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1. Jewish Dems and Republicans Size up Biden
In a move that surprised no one, Joe Biden finally announced last week his intention to seek reelection, stressing the need to “finish the job” and keep up the fight for “America’s soul.”
Immediately following, again surprising no one, Jewish Democrats and Republicans weighed in. While Biden’s procrastination allowed both sides plenty of time to prepare their arguments, they can be summed up in one sentence: Dems think Biden’s first term has been good for the Jews; Republicans think it was awful. Let’s dig in.
2. Is Growing Antisemitism a Biden Issue?
In a statement, the Republican Jewish Coalition (RJC) listed its grievances against Biden, noting that “Joe Biden has been derelict in his duty to keep Jewish Americans safe, kowtowing to the most radical elements of his party and legitimizing ascendant far left voices. On Biden’s watch, antisemitic hate crimes have skyrocketed.”
First, the data.
According to the Anti-Defamation League’s annual report, there was indeed a dramatic surge in antisemitic incidents in the United States in 2022, with 3,697 reported events (including vandalism, harassment and assault) compared to 2,717 incidents in 2021. That’s a 36 percent increase.
Is it true to say that “antisemitic hate crimes have skyrocketed” under Biden? Yes. And no.
American Jews don’t need the ADL data to know that the past year was simply terrible, from brazen attacks targeting Orthodox Jews on the streets of New York to repeated dissemination of antisemitic flyers and hate material nationwide to the popular and political embrace of antisemitic artists and influencers.
But that’s only part of the picture.
Looking at the data, it’s obvious that antisemitic incidents have been on the rise for several years, with surges in 2017 (Donald Trump’s first year in office) and in 2021 (Biden’s first year.) If anything, it would probably be more accurate to say that neither Trump, who went on to host antisemites for dinner, nor Biden, who had made fighting extremism and hate one of his main reasons for running, have had demonstrable success in curbing the plague of Jew-hatred.
Jewish Democrats, in their pro-Biden talking points, argue that, “The Biden-Harris administration is defending Jewish Americans from antisemitism and the rise of extremism and hate.” They note increased federal funding for synagogue security, which his administration did oversee, though the funding has been on the rise consistently ever since the Nonprofit Security Grant Program was launched and has more to do with threat levels than with politics.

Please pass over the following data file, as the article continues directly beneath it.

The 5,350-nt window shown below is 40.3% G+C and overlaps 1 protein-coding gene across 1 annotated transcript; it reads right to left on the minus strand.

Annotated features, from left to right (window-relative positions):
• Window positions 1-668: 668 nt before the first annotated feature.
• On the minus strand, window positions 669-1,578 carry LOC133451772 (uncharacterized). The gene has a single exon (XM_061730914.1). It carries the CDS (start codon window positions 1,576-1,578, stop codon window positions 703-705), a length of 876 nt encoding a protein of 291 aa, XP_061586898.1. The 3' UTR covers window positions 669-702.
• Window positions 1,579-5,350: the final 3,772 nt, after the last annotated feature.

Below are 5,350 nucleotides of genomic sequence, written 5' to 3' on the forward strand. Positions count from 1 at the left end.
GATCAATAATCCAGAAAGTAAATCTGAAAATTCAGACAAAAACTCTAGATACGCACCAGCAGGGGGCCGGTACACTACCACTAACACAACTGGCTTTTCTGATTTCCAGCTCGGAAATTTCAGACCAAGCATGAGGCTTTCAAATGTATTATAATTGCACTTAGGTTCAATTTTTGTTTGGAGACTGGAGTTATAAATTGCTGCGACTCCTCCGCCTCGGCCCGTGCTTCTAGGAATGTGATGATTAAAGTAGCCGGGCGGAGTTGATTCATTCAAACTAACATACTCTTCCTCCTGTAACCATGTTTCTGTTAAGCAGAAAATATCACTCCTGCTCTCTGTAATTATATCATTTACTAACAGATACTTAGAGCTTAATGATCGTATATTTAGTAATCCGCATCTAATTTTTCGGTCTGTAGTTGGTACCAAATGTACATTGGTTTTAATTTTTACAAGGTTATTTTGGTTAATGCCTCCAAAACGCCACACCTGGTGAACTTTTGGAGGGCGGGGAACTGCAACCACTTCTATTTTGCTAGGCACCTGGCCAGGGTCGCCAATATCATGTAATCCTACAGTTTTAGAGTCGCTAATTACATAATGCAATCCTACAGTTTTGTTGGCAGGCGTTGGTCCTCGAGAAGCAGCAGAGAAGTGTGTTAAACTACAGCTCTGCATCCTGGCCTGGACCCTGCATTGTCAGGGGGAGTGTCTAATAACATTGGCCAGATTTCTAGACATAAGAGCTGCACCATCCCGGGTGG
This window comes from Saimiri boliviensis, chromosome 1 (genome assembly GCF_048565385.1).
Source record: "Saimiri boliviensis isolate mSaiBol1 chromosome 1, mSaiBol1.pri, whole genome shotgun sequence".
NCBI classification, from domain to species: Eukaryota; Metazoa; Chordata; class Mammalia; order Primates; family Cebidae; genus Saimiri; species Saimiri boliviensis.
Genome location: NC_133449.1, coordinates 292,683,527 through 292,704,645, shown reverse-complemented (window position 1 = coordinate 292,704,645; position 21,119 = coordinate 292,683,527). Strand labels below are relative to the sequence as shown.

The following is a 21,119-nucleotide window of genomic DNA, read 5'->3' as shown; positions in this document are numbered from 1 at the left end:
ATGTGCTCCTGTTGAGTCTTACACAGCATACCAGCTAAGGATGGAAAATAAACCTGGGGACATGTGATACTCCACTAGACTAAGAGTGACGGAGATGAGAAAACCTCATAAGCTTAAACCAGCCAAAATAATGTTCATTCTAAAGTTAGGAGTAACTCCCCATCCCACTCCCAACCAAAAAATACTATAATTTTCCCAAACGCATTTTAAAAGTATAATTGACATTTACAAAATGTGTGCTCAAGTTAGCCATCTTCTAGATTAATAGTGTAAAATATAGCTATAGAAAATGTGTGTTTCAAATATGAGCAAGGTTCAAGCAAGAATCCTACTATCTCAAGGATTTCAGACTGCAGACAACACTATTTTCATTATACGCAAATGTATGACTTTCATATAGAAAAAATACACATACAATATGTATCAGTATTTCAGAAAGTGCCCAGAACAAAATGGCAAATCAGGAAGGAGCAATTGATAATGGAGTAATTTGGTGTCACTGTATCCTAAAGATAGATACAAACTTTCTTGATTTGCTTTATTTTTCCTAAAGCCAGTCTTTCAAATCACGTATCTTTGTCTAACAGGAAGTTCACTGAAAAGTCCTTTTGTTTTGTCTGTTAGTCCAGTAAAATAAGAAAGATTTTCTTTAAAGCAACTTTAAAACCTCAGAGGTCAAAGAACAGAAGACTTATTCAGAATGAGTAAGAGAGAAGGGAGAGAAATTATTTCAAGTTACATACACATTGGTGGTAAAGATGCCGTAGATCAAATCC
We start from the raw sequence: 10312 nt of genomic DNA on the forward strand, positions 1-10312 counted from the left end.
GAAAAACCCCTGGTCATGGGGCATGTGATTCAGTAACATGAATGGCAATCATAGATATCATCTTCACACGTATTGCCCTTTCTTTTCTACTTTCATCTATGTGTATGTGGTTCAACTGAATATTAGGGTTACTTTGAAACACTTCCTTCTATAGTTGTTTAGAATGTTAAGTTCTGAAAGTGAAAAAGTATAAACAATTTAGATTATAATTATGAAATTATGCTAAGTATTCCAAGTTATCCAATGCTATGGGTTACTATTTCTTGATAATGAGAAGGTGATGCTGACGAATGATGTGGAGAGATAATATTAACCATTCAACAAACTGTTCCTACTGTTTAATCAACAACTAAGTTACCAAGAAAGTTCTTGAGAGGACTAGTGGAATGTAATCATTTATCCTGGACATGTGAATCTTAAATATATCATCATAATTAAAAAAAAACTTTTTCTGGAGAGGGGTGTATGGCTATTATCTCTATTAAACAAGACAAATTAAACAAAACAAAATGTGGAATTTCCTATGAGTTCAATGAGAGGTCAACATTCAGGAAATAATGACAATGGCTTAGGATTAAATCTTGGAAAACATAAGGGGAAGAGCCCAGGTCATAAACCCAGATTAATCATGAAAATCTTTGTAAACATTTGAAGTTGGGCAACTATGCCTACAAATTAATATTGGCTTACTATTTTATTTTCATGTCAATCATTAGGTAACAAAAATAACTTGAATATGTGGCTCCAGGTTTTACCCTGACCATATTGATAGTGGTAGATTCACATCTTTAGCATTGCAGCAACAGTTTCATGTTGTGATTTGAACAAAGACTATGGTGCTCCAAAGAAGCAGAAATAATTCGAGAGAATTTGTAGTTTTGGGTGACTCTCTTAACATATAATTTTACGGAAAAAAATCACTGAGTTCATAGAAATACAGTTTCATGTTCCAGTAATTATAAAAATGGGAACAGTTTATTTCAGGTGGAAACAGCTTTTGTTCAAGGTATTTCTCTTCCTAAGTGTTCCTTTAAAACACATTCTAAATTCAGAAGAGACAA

They also highlight Biden’s actions taken to address antisemitism directly, including his first-ever White House summit on the issue, establishing an inter-agency group to coordinate counter-antisemitism efforts, elevating the U.S. State Department position of special envoy to combat antisemitism to the level of an ambassador, and—perhaps most important—tasking Second Gentleman Doug Emhoff with leading the effort.
Bottom line: Biden is on safe ground when it comes to proving his credentials on fighting antisemitism. He has done a lot and has shown his commitment to the issue. Results, however, are still elusive. Even the best of intentions and the wide range of actions taken by the Biden administration have yet to produce a solution.
3. Are Biden Democrats Anti-Israel?
Another claim raised by Biden’s Jewish critics is that he and his party have not done enough to rein in Democrats who hold anti-Israel views. The RJC has pointed to Dems’ battle to keep Minnesota Rep. Ilhan Omar on the Foreign Affairs Committee as a sign of their siding with antisemitic forces in the party’s left wing. Indeed, Democrats did try to keep Omar on the committee, despite her strong views against Israel and her past antisemitic comments, which she has since apologized for.
Did Biden take any active role in this discussion? No. Though it could be argued that a word from the president might have convinced House Democrats not to go to bat for Omar. (Democrats could also point to the GOP’s decision to return Reps. Paul Gosar of Arizona and Marjorie Taylor Greene of Georgia, both accused of antisemitism, to their committee assignments.)